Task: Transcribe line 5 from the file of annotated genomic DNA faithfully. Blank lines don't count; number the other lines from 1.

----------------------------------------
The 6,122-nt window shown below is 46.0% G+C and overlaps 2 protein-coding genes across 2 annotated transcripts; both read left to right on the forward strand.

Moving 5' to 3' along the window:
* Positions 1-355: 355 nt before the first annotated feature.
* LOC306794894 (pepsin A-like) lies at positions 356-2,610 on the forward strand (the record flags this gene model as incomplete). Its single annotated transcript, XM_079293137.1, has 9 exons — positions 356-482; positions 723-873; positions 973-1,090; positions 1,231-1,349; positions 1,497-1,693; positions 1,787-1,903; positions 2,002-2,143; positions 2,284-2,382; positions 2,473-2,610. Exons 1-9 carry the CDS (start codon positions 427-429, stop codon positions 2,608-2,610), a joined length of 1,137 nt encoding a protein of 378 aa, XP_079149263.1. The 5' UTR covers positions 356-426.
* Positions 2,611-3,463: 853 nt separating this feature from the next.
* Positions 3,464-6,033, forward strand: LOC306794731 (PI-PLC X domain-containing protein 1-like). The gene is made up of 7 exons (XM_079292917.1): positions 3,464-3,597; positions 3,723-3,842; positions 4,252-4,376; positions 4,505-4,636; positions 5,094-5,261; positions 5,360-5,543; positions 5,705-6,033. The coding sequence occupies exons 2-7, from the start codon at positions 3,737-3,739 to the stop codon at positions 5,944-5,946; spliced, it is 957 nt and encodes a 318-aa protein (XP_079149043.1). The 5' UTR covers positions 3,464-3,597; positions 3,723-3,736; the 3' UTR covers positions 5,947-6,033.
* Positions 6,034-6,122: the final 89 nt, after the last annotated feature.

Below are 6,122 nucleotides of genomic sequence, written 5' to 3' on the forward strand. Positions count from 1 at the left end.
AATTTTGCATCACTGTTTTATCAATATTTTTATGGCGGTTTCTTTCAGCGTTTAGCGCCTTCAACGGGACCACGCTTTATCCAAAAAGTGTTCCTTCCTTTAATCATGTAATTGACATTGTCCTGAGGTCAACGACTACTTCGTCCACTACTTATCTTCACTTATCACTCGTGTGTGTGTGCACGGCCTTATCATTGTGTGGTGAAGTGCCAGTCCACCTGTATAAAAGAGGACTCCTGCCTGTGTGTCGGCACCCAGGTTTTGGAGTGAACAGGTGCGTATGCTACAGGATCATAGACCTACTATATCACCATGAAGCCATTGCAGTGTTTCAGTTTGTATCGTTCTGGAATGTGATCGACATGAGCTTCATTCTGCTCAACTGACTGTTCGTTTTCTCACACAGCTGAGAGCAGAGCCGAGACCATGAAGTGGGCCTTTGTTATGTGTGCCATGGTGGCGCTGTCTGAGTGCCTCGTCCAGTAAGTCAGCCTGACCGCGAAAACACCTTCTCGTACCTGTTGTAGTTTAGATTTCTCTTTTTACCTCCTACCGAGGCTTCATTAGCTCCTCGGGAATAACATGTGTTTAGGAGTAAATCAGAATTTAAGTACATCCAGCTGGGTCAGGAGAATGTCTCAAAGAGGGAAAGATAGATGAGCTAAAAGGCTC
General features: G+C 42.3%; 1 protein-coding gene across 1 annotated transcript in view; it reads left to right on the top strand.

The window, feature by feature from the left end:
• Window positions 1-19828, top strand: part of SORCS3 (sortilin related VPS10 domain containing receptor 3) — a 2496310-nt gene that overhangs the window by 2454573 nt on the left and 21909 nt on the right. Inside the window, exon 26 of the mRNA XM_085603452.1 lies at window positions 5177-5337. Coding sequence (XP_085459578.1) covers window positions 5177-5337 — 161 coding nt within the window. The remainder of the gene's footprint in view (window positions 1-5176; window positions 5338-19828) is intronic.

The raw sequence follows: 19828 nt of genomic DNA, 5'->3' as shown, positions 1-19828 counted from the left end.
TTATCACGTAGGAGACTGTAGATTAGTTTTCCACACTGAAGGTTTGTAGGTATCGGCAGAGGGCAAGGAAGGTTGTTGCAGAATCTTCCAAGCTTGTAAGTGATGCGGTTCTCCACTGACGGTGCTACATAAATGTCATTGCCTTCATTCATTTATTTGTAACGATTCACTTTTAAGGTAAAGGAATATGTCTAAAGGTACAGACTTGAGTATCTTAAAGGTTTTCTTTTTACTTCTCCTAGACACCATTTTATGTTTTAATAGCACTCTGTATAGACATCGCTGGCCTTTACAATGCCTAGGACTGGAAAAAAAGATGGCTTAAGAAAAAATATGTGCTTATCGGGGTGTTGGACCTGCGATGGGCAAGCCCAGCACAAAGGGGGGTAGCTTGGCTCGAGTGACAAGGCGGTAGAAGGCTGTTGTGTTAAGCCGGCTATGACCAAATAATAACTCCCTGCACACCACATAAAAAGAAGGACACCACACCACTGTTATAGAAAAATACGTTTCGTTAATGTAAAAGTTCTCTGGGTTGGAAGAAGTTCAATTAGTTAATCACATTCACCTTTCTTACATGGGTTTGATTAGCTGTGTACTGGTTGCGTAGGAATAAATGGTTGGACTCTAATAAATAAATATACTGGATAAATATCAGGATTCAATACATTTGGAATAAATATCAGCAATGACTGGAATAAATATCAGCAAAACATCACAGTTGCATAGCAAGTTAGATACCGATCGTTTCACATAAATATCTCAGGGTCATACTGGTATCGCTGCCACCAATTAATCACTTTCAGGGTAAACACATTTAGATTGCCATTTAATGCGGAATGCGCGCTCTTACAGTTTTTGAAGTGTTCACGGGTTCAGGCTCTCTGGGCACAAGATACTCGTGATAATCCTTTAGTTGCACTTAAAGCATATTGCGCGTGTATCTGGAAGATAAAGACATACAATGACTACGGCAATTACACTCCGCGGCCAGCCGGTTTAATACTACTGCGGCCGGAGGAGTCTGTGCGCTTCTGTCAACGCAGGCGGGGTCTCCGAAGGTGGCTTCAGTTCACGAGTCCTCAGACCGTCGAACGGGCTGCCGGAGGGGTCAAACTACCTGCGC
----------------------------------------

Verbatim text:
* Positions 2,611-3,463: 853 nt separating this feature from the next.